QA of the Month: October 2013

Dyspnea on Exertion

Congrats to Dr. Steve Foy!

Case

77 yo male, h/o CHF, a-fib and PE, on Coumadin, presents with 1 week increasing dyspnea on exertion, periodic exertional non-radiating substernal chest pain, and increased leg swelling. Last episode of chest pain 12 hours prior. 

Vitals

HR 95 RR 20 BP 141/84 SpO2 96% RA T 36.6

Physical Exam

Bilateral rales. 2+ pitting edema to bilateral LE’s. EKG: Afib with rate 108. No ST changes. T-wave flattening inferiorly. 
Trop at 0.26. Creatinine slightly elevated to 1.5, over baseline of 1.1. CXR pulmonary edema, stable large cardiomediastinal silhouette. 

The ED providers (Dr. Mianzo and Elder) were not entirely certain that this was a straightforward CHF exacerbation. The patient was having increasingly frequent falls, and had ‘old’ facial droop for which he never sought care. Given his large cardiomediastinal silouhette, and subtle neurologic findings, they were concerned for previously unidentified aortic pathology. The patient, however, was concerned about ionizing radiation/elevated Cr, and refused CT. NSTEMI diagnosed, Hospitalist and Cardiology involved with recommendation for starting heparin, but they did not order it due to concerns for dissection. Bedside cardiac echo performed by Dr. Elder for chest pain and shortness of breath (see image below). 

Bedside echo reveals no pericardial effusion, moderately decreased contractility, and grossly normal chamber size. The above parasternal long view also shows the ascending aorta/aortic root. With increased depth, the circular (transverse) descending thoracic aorta will be seen just deep to the heart. We notice here that the ascending aorta beyond the Sinus of Valsalva (Measurement B) is large, and likely larger than the ‘normal’ ascending thoracic aorta size of 4cm. 

At this point, Dr. Foy evaluated the abdominal aorta. Further focused questioning revealed intermittent abdominal ‘cramps’ over the past few days.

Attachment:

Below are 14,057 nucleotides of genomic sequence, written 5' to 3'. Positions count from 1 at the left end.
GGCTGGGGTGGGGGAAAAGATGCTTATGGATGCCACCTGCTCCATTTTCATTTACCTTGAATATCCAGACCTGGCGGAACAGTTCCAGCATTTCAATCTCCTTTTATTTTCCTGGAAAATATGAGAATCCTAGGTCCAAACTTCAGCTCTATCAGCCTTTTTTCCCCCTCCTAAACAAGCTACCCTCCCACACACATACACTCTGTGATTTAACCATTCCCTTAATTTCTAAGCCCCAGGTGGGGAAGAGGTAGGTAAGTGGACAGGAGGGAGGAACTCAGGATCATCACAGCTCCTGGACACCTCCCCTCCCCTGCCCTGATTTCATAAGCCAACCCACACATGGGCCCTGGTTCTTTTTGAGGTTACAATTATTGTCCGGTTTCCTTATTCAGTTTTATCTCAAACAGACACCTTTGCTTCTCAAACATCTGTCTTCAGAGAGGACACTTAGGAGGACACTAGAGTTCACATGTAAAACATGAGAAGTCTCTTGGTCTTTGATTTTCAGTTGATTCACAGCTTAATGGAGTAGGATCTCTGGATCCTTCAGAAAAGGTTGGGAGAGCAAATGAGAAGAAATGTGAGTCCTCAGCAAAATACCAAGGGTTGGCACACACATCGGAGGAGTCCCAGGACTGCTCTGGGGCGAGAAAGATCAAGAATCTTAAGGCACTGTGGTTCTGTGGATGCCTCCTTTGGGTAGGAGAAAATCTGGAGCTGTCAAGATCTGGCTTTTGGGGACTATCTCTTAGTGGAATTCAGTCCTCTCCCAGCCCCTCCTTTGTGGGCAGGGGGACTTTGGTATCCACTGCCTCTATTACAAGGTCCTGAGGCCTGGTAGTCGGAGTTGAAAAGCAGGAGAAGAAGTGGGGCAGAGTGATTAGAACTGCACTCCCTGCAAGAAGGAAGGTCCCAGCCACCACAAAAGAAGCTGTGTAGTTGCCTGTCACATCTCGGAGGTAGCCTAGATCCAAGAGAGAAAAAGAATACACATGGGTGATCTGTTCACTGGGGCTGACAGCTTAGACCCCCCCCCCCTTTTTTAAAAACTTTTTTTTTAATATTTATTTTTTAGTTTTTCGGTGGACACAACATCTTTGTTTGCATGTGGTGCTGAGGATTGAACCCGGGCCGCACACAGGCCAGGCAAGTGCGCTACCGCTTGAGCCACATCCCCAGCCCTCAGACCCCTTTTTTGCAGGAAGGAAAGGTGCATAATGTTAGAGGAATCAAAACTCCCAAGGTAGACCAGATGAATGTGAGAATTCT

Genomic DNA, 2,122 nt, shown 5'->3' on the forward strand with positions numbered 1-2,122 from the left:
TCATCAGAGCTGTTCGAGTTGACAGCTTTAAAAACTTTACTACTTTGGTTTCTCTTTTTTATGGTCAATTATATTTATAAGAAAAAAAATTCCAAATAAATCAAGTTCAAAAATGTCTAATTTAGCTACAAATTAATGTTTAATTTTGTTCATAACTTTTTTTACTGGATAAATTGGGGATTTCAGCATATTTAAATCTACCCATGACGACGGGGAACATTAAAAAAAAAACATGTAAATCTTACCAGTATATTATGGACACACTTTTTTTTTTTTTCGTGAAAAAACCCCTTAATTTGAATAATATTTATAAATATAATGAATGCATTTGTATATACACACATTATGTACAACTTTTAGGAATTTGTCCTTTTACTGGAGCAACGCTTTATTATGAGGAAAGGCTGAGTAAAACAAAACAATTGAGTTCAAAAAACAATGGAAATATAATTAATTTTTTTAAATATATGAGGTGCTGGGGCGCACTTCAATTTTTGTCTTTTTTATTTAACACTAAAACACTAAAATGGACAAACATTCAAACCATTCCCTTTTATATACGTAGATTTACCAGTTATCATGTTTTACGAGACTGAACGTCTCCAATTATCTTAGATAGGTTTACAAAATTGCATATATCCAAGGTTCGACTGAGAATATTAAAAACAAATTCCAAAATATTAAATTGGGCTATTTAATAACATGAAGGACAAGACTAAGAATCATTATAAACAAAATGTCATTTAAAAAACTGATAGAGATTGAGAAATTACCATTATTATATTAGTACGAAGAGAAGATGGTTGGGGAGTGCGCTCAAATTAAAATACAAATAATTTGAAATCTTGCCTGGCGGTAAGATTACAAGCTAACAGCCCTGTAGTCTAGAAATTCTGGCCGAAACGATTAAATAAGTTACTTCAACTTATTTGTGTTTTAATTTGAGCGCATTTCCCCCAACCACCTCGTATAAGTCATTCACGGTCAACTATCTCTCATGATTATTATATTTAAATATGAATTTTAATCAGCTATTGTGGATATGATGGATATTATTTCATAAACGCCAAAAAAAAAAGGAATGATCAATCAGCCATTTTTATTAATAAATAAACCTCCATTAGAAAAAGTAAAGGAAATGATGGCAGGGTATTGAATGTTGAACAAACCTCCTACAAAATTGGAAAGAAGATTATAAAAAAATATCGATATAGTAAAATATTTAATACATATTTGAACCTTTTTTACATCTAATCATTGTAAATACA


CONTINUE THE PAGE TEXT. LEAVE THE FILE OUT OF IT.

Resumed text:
Within the longitudinal aorta imaged above we see a flap. In real time video, this flap was bouncing around! Transverse measurements of the proximal abdominal aorta were over 3 cm as well (abdominal aortic aneurysm defined as above 3cm). Color Doppler reveals a true and false lumen as seen below! 

Heparin drip for NSTEMI was withheld. This caused further discussion with patient regarding obtaining CTA, who agreed after seeing the images. The CTA revealed extensive type A aortic dissection from aortic root, throughout the entire aorta beyond the bilateral iliacs, involving all 3 great vessels off the aortic arch, the SMA, and left renal artery. CT surgery consulted, recommending non-surgical management given high perioperative risk. Aggressive medical management was recommended instead, and no anticoagulation for NSTEMI. The patient remains hospitalized, but is improving and recently transitioned to the floor from the MICU. 

Key learning points

  1. Goal-directed Echo:
    • Required views for credit: At least 3 different views (subxiphoid, parasternal long, parasternal short, apical 4-chamber)
    • ED scope of practice for cardiac echo:
      • Pericardial effusion/tamponade
      • Global contractility
      • Relative chamber sizes (including RV strain).
    • Other echo abnormalities such as valvular dysfunction and regional wall motion abnormalities are beyond our scope of practice, but if we notice an abnormality we should act on it (further imaging, specialty consultation)
    • ‘Normal’ ascending thoracic aorta is less than 4cm (PSL view)
    • ‘Normal’ descending thoracic aorta (PSL view) is <2cm (2-3cm is ectatic; >3cm is aneurysmal)
  2. Abdominal Aorta
    • Required views include:
      • Transverse view
        • Proximal, mid, and distal aorta through to bifurcation—
        • Measurements from outer wall to outer wall at widest point
      • Longitudinal view
    • Normal abdominal aorta is less than 2cm (2-3cm is ectatic; >3cm is aneurysmal). Normal iliac arteries is <1.5cm
  3. Aortic Dissection: Ultrasound is 65-80% sensitive for abdominal aortic dissection, but highly specific
  4. Aortic Aneurysm: Ultrasound is >90% sensitive for abdominal aortic aneurysm, but does not assess for rupture (this involves clinical correlation and your FAST scan will be negative due to retroperitoneal leak of most aneurysmal ruptures)

Kudos to Dr. Foy!